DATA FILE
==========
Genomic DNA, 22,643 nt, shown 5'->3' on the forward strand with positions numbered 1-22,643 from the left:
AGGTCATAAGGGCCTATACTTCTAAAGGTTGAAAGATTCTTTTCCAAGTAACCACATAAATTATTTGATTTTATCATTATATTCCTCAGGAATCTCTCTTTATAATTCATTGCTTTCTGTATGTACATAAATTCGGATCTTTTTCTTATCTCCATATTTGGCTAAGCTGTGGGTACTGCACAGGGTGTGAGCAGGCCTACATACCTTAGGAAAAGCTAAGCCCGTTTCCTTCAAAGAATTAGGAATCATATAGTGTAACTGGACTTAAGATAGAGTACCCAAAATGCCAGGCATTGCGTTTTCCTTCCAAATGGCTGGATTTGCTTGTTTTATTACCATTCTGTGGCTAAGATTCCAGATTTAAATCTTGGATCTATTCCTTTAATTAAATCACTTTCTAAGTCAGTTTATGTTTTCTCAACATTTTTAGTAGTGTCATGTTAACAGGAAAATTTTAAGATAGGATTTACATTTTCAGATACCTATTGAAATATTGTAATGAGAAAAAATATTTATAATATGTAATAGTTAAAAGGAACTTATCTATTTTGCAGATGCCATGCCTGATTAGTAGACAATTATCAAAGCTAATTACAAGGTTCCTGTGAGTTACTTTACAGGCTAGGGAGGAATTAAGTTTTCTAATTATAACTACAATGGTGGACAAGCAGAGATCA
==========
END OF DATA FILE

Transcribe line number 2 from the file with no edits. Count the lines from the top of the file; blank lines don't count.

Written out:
AGGTCATAAGGGCCTATACTTCTAAAGGTTGAAAGATTCTTTTCCAAGTAACCACATAAATTATTTGATTTTATCATTATATTCCTCAGGAATCTCTCTTTATAATTCATTGCTTTCTGTATGTACATAAATTCGGATCTTTTTCTTATCTCCATATTTGGCTAAGCTGTGGGTACTGCACAGGGTGTGAGCAGGCCTACATACCTTAGGAAAAGCTAAGCCCGTTTCCTTCAAAGAATTAGGAATCATATAGTGTAACTGGACTTAAGATAGAGTACCCAAAATGCCAGGCATTGCGTTTTCCTTCCAAATGGCTGGATTTGCTTGTTTTATTACCATTCTGTGGCTAAGATTCCAGATTTAAATCTTGGATCTATTCCTTTAATTAAATCACTTTCTAAGTCAGTTTATGTTTTCTCAACATTTTTAGTAGTGTCATGTTAACAGGAAAATTTTAAGATAGGATTTACATTTTCAGATACCTATTGAAATATTGTAATGAGAAAAAATATTTATAATATGTAATAGTTAAAAGGAACTTATCTATTTTGCAGATGCCATGCCTGATTAGTAGACAATTATCAAAGCTAATTACAAGGTTCCTGTGAGTTACTTTACAGGCTAGGGAGGAATTAAGTTTTCTAATTATAACTACAATGGTGGACAAGCAGAGATCA